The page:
Study Room for Kids gives children a place to work without distractions.
The kitchen table may be the hub of your home, but it’s not the best place for schoolwork. Household activity is distracting to a child trying to master multiplication, and the sound of the television may prompt kids to rush through their spelling-test preparation. A room designated for homework and study provides a quiet space where children can work without being disrupted. With smart design choices, a Study Room for Kids becomes a welcome retreat for young scholars — and maybe their favorite room in the house.
Basics Study Room for Kids
Before you set up a study room for kids, assess your home’s space and your children’s needs. Choose a room in a quiet area of the house that’s away from the TV room, laundry room and other noisy spots. A spare bedroom or unused home office makes a convenient study room. In a small home, you can use bookcases and partitions to create a study space within a larger room. When planning a study room, the goal is to design a space that’s stimulating but not distracting. Windows provide valuable natural light, but sheer window coverings may be necessary to camouflage busy views.
Walls and Floors
While your child’s bedroom may feature purple walls and bold posters, study-room decor benefits from a tamer, more practical approach. For walls, choose colors that are fresh and calming such as blues, greens and soft yellows. Accent one wall with magnetic blackboard paint and cork tiles to create a message center for notes, schedules, calendars and work in progress. Choose floor coverings that are comfortable and easy to care for. Laminate or vinyl flooring provides a smooth surface for wheeled chairs and easy clean-up in areas used for artwork. Carpet tiles or low-pile rugs complement the room’s color scheme and give kids who like to lounge on the floor a cozy study spot.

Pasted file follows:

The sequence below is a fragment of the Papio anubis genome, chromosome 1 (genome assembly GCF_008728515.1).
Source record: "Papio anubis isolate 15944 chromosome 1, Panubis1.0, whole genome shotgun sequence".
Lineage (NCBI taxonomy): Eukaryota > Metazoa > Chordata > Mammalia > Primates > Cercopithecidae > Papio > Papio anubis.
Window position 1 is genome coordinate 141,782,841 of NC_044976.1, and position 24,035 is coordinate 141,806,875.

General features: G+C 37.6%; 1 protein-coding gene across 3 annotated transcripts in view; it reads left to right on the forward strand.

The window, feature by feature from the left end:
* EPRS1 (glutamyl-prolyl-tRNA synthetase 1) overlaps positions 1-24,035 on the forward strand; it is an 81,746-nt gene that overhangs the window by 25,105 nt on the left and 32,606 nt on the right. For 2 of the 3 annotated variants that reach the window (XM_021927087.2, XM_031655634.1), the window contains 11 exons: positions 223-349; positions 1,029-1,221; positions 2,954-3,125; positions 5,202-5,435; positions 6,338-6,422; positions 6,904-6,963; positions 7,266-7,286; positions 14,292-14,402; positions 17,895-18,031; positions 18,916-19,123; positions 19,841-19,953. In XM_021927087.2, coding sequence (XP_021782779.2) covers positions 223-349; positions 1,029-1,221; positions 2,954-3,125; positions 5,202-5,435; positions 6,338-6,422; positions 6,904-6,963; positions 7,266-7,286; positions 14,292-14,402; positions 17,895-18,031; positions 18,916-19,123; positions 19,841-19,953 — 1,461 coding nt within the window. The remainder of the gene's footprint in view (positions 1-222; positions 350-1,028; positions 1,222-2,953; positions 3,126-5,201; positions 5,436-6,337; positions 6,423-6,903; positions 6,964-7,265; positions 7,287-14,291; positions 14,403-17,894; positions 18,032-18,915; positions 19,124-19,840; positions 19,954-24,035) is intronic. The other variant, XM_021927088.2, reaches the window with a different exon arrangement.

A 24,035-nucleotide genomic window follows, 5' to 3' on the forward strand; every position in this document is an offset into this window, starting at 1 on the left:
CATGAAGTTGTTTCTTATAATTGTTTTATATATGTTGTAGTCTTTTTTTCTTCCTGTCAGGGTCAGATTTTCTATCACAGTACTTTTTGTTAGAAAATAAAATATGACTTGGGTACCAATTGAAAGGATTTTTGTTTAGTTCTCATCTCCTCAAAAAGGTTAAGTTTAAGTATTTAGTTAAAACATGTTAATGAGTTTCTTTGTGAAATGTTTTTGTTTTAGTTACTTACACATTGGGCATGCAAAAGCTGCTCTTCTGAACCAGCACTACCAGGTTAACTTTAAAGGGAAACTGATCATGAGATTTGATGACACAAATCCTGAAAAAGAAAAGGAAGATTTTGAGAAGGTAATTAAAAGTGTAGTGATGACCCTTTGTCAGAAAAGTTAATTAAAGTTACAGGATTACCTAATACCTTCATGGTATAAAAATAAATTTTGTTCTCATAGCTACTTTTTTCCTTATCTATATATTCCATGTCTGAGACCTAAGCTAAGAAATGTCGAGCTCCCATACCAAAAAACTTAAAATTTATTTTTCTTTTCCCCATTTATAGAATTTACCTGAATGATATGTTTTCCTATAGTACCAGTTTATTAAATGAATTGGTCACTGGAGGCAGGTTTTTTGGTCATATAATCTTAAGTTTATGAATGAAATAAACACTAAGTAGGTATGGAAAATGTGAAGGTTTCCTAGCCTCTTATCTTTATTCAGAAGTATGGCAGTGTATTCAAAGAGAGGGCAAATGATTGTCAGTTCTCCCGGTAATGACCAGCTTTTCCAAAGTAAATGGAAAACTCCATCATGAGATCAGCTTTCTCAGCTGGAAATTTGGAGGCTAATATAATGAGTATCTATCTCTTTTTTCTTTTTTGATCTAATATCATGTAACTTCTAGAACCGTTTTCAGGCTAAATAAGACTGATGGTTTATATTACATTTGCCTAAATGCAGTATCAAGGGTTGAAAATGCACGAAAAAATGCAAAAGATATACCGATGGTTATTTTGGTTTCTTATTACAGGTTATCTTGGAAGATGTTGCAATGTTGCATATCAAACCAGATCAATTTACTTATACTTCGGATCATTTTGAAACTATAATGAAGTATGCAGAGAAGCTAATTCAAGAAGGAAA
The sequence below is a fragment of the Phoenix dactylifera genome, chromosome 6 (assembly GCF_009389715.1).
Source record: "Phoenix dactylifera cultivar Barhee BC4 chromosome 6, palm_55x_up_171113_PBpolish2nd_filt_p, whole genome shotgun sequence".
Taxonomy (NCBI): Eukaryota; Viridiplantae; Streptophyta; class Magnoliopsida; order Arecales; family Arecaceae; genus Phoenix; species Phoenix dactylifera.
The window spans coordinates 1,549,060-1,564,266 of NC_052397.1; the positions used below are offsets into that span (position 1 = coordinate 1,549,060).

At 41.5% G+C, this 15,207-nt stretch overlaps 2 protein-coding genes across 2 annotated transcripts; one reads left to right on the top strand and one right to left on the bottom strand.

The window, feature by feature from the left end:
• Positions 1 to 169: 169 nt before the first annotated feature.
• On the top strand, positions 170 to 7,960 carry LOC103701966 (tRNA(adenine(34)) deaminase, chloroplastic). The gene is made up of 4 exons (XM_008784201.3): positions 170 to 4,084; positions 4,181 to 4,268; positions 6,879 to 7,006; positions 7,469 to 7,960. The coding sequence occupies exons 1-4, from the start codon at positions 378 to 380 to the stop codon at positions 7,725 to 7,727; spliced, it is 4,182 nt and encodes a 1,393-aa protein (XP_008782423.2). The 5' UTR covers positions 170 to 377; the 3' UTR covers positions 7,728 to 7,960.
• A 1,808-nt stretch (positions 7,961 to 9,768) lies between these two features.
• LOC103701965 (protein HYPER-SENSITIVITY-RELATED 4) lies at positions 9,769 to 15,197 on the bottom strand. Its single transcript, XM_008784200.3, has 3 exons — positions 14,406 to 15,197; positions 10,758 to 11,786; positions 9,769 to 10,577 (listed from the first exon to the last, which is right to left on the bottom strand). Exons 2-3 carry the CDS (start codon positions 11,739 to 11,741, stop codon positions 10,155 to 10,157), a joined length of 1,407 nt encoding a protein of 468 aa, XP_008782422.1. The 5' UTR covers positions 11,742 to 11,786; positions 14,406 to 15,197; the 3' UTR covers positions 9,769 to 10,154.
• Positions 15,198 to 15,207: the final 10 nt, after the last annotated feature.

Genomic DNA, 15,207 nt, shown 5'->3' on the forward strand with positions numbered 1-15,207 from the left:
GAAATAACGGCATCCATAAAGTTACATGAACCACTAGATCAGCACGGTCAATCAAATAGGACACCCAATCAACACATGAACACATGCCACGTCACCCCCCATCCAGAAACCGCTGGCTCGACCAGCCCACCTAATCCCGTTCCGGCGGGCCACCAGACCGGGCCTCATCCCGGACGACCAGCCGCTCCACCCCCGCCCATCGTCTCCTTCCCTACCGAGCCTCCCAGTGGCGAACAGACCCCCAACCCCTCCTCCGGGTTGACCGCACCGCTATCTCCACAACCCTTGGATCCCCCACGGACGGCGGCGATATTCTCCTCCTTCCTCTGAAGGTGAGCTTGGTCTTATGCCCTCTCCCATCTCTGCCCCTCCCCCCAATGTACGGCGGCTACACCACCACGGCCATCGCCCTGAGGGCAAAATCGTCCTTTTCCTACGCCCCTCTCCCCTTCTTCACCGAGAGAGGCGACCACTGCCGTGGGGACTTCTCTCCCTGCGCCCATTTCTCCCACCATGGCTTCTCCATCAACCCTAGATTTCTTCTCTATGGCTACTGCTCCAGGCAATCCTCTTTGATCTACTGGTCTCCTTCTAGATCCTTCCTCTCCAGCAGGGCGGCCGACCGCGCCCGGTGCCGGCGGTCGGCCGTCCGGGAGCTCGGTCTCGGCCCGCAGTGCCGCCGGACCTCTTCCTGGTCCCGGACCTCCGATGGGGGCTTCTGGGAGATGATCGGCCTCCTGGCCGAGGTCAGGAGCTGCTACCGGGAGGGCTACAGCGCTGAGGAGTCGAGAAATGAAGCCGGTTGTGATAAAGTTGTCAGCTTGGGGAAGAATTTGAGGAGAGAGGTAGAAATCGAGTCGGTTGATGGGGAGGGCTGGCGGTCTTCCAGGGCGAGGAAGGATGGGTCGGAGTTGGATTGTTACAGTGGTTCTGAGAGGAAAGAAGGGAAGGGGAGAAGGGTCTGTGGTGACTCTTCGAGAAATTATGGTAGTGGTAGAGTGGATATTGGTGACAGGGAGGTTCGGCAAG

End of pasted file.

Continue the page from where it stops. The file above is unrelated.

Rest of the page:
To make the most of the space of study room for kids, designate separate zones for different types of schoolwork. Each child who will use the room requires a desk and comfortable chair for studying and paper-and-pencil work. A good reading lamp is a desktop necessity. In addition to individual study zones, include a computer area with a printer and appropriate electrical and Internet connections in your design. For collaborative work and hands-on art and science projects, equip the study space with a large table or counter with matching chairs. Reading is an essential element of many study assignments. Using your child’s reading style as inspiration, design a comfortable reading zone that features soft chairs, beanbags or floor cushions and adjustable floor lamps.
Store and Organize
A room that’s cluttered and disorganized is not conducive to studying. To encourage children to keep their study room in order, provide ample storage space for homework supplies. Bookshelves keep textbooks, references and other books within easy reach. Your kids will be more likely to return books to their proper places if they have a bookcase or shelf of their own. Use bins and boxes to store paper, pens, pencils, markers, tape, glue and other supplies. A small file cabinet keeps past tests and reports in order for future reference. If space allows, install lockers from a home-goods store or an arrangement of cubicles in the room so kids can keep backpacks and personal items accessible but out of sight.